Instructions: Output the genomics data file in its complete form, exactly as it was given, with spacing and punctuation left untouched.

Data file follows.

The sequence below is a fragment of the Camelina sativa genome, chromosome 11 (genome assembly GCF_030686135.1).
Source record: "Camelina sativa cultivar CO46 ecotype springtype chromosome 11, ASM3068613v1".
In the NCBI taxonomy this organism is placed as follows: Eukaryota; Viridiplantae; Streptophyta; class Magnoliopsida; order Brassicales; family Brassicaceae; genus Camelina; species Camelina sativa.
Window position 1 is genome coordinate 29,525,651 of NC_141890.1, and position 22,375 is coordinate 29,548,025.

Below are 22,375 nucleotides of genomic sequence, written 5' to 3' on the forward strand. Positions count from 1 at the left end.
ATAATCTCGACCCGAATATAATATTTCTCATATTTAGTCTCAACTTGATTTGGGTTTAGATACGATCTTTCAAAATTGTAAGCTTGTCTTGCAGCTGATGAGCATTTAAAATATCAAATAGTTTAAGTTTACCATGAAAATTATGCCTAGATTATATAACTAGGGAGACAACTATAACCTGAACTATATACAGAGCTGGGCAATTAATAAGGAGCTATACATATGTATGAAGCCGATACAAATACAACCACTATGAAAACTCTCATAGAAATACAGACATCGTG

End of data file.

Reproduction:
The sequence below is a fragment of the Camelina sativa genome, chromosome 11 (genome assembly GCF_030686135.1).
Source record: "Camelina sativa cultivar CO46 ecotype springtype chromosome 11, ASM3068613v1".
In the NCBI taxonomy this organism is placed as follows: Eukaryota; Viridiplantae; Streptophyta; class Magnoliopsida; order Brassicales; family Brassicaceae; genus Camelina; species Camelina sativa.
Window position 1 is genome coordinate 29,525,651 of NC_141890.1, and position 22,375 is coordinate 29,548,025.

Below are 22,375 nucleotides of genomic sequence, written 5' to 3' on the forward strand. Positions count from 1 at the left end.
ATAATCTCGACCCGAATATAATATTTCTCATATTTAGTCTCAACTTGATTTGGGTTTAGATACGATCTTTCAAAATTGTAAGCTTGTCTTGCAGCTGATGAGCATTTAAAATATCAAATAGTTTAAGTTTACCATGAAAATTATGCCTAGATTATATAACTAGGGAGACAACTATAACCTGAACTATATACAGAGCTGGGCAATTAATAAGGAGCTATACATATGTATGAAGCCGATACAAATACAACCACTATGAAAACTCTCATAGAAATACAGACATCGTG